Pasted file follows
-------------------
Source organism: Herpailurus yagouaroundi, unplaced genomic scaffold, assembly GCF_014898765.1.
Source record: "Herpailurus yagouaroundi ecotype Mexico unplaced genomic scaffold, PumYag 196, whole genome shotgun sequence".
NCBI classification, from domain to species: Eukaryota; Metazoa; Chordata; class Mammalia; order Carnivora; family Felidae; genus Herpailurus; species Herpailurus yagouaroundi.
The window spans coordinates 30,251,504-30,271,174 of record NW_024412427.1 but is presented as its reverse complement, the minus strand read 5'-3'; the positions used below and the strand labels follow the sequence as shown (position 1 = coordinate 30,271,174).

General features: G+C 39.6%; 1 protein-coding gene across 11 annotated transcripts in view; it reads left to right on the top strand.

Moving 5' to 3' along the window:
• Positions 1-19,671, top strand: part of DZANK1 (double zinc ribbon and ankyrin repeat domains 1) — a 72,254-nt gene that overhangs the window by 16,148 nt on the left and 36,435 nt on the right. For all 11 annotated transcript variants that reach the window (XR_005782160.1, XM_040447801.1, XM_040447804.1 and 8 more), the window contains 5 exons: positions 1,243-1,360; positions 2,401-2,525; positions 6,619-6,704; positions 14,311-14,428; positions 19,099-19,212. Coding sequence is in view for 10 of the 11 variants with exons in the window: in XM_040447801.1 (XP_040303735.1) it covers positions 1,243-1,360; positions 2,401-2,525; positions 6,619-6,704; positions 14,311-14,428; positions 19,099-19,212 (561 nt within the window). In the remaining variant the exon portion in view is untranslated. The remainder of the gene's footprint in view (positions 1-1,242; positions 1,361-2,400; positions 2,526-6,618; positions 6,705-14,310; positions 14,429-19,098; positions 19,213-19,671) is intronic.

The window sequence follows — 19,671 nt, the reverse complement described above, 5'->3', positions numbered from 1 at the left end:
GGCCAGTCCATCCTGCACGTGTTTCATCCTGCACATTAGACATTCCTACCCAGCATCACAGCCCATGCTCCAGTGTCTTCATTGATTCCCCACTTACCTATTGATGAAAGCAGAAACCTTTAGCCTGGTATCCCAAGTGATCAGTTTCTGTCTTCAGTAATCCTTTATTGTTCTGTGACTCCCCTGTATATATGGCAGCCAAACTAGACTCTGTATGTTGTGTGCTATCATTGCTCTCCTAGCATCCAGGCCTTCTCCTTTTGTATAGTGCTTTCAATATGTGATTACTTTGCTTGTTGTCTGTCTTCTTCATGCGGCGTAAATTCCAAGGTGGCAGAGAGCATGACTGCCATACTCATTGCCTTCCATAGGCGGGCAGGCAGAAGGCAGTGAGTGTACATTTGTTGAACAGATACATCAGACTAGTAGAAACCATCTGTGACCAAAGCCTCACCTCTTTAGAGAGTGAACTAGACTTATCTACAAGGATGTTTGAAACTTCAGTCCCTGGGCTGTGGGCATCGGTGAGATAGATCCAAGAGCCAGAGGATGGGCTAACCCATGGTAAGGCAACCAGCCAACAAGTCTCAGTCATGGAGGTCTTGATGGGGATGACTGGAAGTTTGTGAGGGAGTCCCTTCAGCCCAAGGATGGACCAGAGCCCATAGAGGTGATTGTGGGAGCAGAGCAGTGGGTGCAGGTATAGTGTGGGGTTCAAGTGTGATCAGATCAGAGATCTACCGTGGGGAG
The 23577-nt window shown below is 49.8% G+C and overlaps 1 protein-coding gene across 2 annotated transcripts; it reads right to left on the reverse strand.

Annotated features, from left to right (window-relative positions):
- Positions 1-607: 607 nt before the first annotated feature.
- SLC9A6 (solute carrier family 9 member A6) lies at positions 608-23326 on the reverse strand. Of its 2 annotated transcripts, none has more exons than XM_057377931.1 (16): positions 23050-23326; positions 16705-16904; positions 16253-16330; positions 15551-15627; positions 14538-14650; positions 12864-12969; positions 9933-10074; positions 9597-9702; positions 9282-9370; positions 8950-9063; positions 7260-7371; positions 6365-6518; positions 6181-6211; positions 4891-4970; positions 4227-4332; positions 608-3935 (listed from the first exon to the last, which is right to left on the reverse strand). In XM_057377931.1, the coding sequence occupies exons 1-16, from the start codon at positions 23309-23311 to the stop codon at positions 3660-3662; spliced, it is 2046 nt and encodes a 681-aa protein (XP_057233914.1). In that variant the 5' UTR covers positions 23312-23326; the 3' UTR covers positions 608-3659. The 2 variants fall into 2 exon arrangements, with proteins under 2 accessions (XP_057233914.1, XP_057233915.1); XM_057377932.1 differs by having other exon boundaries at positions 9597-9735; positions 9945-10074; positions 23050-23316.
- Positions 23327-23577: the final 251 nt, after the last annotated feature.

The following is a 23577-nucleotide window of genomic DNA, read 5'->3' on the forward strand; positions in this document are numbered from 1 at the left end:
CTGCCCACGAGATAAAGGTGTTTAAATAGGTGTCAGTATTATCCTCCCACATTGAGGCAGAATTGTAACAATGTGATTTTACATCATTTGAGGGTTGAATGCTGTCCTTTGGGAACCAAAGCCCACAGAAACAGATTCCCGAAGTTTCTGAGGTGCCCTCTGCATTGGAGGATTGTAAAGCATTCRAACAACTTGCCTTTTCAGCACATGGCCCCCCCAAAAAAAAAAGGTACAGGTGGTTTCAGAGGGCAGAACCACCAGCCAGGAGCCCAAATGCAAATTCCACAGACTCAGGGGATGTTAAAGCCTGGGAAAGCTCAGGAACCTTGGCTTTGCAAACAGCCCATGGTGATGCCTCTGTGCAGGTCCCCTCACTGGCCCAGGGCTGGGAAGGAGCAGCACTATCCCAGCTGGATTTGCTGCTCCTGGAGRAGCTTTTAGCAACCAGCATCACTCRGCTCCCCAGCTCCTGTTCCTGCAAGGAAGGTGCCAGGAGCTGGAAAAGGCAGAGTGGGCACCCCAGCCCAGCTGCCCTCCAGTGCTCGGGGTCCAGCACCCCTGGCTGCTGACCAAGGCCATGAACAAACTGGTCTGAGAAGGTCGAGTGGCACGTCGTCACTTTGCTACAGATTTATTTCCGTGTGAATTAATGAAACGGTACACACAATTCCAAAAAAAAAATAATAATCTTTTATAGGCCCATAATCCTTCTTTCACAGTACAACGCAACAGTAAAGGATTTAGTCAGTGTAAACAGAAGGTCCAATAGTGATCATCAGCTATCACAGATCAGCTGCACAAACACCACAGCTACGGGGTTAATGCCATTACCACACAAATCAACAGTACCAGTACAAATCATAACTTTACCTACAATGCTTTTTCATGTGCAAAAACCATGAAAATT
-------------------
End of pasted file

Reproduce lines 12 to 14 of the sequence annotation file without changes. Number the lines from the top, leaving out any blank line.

- Positions 1-607: 607 nt before the first annotated feature.
- SLC9A6 (solute carrier family 9 member A6) lies at positions 608-23326 on the reverse strand. Of its 2 annotated transcripts, none has more exons than XM_057377931.1 (16): positions 23050-23326; positions 16705-16904; positions 16253-16330; positions 15551-15627; positions 14538-14650; positions 12864-12969; positions 9933-10074; positions 9597-9702; positions 9282-9370; positions 8950-9063; positions 7260-7371; positions 6365-6518; positions 6181-6211; positions 4891-4970; positions 4227-4332; positions 608-3935 (listed from the first exon to the last, which is right to left on the reverse strand). In XM_057377931.1, the coding sequence occupies exons 1-16, from the start codon at positions 23309-23311 to the stop codon at positions 3660-3662; spliced, it is 2046 nt and encodes a 681-aa protein (XP_057233914.1). In that variant the 5' UTR covers positions 23312-23326; the 3' UTR covers positions 608-3659. The 2 variants fall into 2 exon arrangements, with proteins under 2 accessions (XP_057233914.1, XP_057233915.1); XM_057377932.1 differs by having other exon boundaries at positions 9597-9735; positions 9945-10074; positions 23050-23316.
- Positions 23327-23577: the final 251 nt, after the last annotated feature.